CDAC Data & Technology Outlook: Future of AI and Data-Driven Business Applications
Join us for a fireside chat with James Phillips, President, Business Applications Group at Microsoft and Michael Franklin, Liew Family Chair of Computer Science. We’ll cover the future of augmented and mixed reality, data for enterprise, and the broader implications of these trends for startups, incumbents, and the future of work.
Part of the CDAC 2021 Data & Technology Outlook Series
Many of the data science and computational tools that revolutionized the modern business landscape resulted from close collaborations between industry and academia. Tomorrow’s innovations are under construction today in R&D departments and university laboratories, where researchers develop solutions to the most pressing data challenges across fields.
This winter, the Center for Data and Computing (CDAC) at the University of Chicago presents a series of critical conversations between industry leaders and researchers pushing the frontiers of data science forward, presenting and discussing new tools in artificial intelligence, data analysis and discovery, security and privacy, that will define the next decade of data technology in science and industry. The Outlook series will provide a balanced understanding of the trends reshaping business and tech with the goal of translating hype into realistic predictions.
Host: Center for Data and Computing
James Phillips is a Microsoft president and leader of the company’s Business Applications Group – a product development organization with 7,000 team members spanning the globe.
His teams build and operate Microsoft’s business applications and services; and the application, integration and intelligence platforms beneath them – collectively powering the digital transformation initiatives of some of the world’s largest organizations. His product portfolio includes the Dynamics 365 family, the Power Platform (Power BI, Power Apps Power Automate and Power Virtual Agents) and Microsoft’s AI and mixed reality business applications.
Phillips joined Microsoft in 2012 as a strategy advisor to Satya Nadella, then president of Microsoft’s Cloud and Enterprise division.
Prior to joining Microsoft, Phillips was founder and CEO of multiple software companies; held engineering, product management, corporate development and marketing leadership roles at Intel, VMware and Synopsys; and spent two years as a technology investment banker with UBS PaineWebber advising public and private software companies on M&A strategy and execution.
He holds a BS in Mathematics and earned his MBA, with honors, from the University of Chicago Booth School of Business.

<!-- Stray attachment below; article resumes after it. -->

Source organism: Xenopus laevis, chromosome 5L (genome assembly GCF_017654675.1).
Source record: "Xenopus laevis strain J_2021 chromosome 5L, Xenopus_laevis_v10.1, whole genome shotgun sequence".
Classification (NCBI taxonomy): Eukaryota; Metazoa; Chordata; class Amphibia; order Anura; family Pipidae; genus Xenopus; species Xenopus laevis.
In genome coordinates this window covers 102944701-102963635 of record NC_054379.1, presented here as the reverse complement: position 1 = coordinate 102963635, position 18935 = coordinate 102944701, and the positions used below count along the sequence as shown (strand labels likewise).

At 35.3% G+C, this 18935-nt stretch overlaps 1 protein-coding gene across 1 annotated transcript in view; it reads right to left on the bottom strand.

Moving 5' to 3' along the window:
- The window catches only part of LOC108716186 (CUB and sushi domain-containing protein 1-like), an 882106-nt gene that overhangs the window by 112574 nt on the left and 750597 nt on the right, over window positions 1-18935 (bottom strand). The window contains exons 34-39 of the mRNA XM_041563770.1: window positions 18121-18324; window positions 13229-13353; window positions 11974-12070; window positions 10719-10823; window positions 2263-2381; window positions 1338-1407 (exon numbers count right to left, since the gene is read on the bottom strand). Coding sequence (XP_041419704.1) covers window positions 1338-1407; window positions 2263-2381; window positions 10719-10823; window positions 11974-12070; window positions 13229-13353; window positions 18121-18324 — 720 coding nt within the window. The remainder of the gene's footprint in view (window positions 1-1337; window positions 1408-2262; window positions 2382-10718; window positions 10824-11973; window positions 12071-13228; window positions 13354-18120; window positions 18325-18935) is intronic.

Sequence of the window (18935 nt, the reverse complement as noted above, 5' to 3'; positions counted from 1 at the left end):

Michael J. Franklin
Michael J. Franklin is the inaugural holder of the Liew Family Chair of Computer Science. An authority on databases, data analytics, data management and distributed systems, he also serves as senior advisor to the provost on computation and data science.
Previously, Franklin was the Thomas M. Siebel Professor of Computer Science and chair of the Computer Science Division of the Department of Electrical Engineering and Computer Sciences at the University of California, Berkeley. There, he co-founded Berkeley’s Algorithms, Machines and People Laboratory (AMPLab), a leading academic big data analytics research center. The AMPLab won a National Science Foundation CISE “Expeditions in Computing” award, which was announced as part of the White House Big Data Research initiative in March 2012, and received support from over 30 industrial sponsors. AMPLab created industry-changing open source Big Data software including Apache Spark and BDAS, the Berkeley Data Analytics Stack. At Berkeley, he also served as an executive committee member for the Berkeley Institute for Data Science, a campus-wide initiative to advance data science environments.
An energetic entrepreneur in addition to his academic work, Franklin founded and became chief technology officer of Truviso, a data analytics company acquired by Cisco Systems. He serves on the technical advisory boards of various data-driven technology companies and organizations.
Franklin is a Fellow of the Association for Computing Machinery and a two-time recipient of the ACM SIGMOD (Special Interest Group on Management of Data) “Test of Time” award. His many other honors include the outstanding advisor award from Berkeley’s Computer Science Graduate Student Association. He received the Ph.D. in Computer Science from the University of Wisconsin in 1993, a Master of Software Engineering from the Wang Institute of Graduate Studies in 1986, and the B.S. in Computer and Information Science from the University of Massachusetts in 1983.